Steps to becoming a gamer
- Play games
Congratulations, you are now a gamer.
This may seem pretty straightforward but in recent years this has become a heated debate. One that I feel strongly about: there are no requirements to playing games and shouldn’t be. To play games is an incredibly important aspect of being human. Therefore, it makes no sense at all to say what is a game or who can be a gamer.
I would add that people trying to say what is and isn’t a game are gatekeeping games as a way to create a reclusive niche for themselves. They are trying to protect something that they see as being a part of their being. To them, games are important because they define themselves by games whereas I would say we define ourselves by how we chose to play no matter the medium. Trying to say what is or is not a game only works against players but limiting what they can play and limits developers by what they can create. In a way, this is an actual attempt to censor developers by curving their use of mechanics.
Gatekeepers mean we all lose. ALL OF US.
If a single developer decides to change their game to pander to “leet gamerz” then we possibly lose their new ideas. Before Minecraft would anyone believe a building game could be a major hit? Lego building games had come and gone with little excitement. If Notch had decided to make just a plain old first person shooter instead we would never have the paradigm shift we got with Minecraft. No matter your thoughts on Minecraft you can’t say it wasn’t an important game for the industry.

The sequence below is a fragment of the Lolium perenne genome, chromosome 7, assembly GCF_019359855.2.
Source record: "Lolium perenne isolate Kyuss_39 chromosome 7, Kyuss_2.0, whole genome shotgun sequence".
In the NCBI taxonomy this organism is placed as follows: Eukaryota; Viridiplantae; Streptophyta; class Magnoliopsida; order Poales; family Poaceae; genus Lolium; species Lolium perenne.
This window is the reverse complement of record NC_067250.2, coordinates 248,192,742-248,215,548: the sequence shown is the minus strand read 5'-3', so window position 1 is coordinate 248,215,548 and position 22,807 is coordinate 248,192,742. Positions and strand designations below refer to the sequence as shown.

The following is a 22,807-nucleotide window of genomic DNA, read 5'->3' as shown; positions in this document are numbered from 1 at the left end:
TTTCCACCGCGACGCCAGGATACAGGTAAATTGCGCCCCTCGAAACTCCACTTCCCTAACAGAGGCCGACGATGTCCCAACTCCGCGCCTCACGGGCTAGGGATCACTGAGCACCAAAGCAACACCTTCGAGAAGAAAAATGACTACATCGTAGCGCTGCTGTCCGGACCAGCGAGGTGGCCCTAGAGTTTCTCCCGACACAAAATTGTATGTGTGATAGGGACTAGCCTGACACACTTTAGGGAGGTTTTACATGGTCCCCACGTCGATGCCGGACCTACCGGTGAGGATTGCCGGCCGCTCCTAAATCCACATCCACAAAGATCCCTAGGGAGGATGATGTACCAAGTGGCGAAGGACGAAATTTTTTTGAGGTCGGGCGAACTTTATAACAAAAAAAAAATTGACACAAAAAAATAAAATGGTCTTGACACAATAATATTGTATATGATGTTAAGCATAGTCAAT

What about gamers? If you just play Candy Crush are you not a gamer? Nope–still someone actively gaming. There are a plethora of amazing ways to game in the world and all of them are awesome in their own way. You may enjoy and not enjoy some, but they are all valid gaming avenues.
Let’s think about this in terms of other subcultures. People who love reading (bibliophiles) do not have a singularly defined club that only TRUE readers can join. They do not have a national membership. No one attacks you for entering a bookstore and shopping. No one harasses you for wanting to read or sharing that you are reading. This is because if you enjoy reading you can express that ergo there are not watchdogs waiting to attack avid readers. Sure, if you say on your Goodreads account that you read Cryptonomicon but can’t talk about creating data havens, you might receive some sass for lying. But, there isn’t a test for entry to being a ‘Reader’.
We know there are levels of bibliophiles. Some only read to the exclusion of games, movies, art, writing, and other cultural activities. We know hardcore readers when we see that they where book quote clothing, name their children after characters, tattooing an asterisk somewhere indecent, or think a wild night is heading to their book club. Why? Because reading does not have gatekeepers.
And look at all the great things we have to read now. Science fiction, high fantasy, low fantasy, biographies, textbooks, religious texts, research studies, steampunk, mythology, ukulele chords, zombie noir, comics–SO MUCH amazing culture that all stems from the free enjoyment of an ancient art form and cultural interaction.You want the next Halo? Minecraft? Candy Crush? Then stop attacking the content creators of your favorite medium. Someone made a game you don’t like much? Don’t play it much. Got it?